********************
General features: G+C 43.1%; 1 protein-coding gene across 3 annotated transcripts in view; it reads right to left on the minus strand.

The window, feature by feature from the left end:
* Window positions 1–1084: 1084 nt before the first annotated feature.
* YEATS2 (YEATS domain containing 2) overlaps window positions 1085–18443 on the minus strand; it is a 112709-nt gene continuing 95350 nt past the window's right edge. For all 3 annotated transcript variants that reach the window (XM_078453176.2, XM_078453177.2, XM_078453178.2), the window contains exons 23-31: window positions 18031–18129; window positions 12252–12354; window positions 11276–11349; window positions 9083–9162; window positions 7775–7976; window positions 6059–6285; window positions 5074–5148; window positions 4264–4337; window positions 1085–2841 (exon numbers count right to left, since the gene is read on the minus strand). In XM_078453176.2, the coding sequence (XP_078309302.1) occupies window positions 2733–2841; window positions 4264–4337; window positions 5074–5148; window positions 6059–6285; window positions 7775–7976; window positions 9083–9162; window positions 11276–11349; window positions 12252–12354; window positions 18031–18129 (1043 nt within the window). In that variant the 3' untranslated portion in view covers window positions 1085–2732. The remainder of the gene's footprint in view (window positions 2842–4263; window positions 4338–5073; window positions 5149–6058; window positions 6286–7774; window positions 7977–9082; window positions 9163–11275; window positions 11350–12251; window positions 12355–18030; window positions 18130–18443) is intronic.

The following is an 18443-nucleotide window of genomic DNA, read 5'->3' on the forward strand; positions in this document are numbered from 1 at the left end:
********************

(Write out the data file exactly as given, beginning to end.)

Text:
General features: G+C 43.1%; 1 protein-coding gene across 3 annotated transcripts in view; it reads right to left on the minus strand.

The window, feature by feature from the left end:
* Window positions 1–1084: 1084 nt before the first annotated feature.
* YEATS2 (YEATS domain containing 2) overlaps window positions 1085–18443 on the minus strand; it is a 112709-nt gene continuing 95350 nt past the window's right edge. For all 3 annotated transcript variants that reach the window (XM_078453176.2, XM_078453177.2, XM_078453178.2), the window contains exons 23-31: window positions 18031–18129; window positions 12252–12354; window positions 11276–11349; window positions 9083–9162; window positions 7775–7976; window positions 6059–6285; window positions 5074–5148; window positions 4264–4337; window positions 1085–2841 (exon numbers count right to left, since the gene is read on the minus strand). In XM_078453176.2, the coding sequence (XP_078309302.1) occupies window positions 2733–2841; window positions 4264–4337; window positions 5074–5148; window positions 6059–6285; window positions 7775–7976; window positions 9083–9162; window positions 11276–11349; window positions 12252–12354; window positions 18031–18129 (1043 nt within the window). In that variant the 3' untranslated portion in view covers window positions 1085–2732. The remainder of the gene's footprint in view (window positions 2842–4263; window positions 4338–5073; window positions 5149–6058; window positions 6286–7774; window positions 7977–9082; window positions 9163–11275; window positions 11350–12251; window positions 12355–18030; window positions 18130–18443) is intronic.

The following is an 18443-nucleotide window of genomic DNA, read 5'->3' on the forward strand; positions in this document are numbered from 1 at the left end: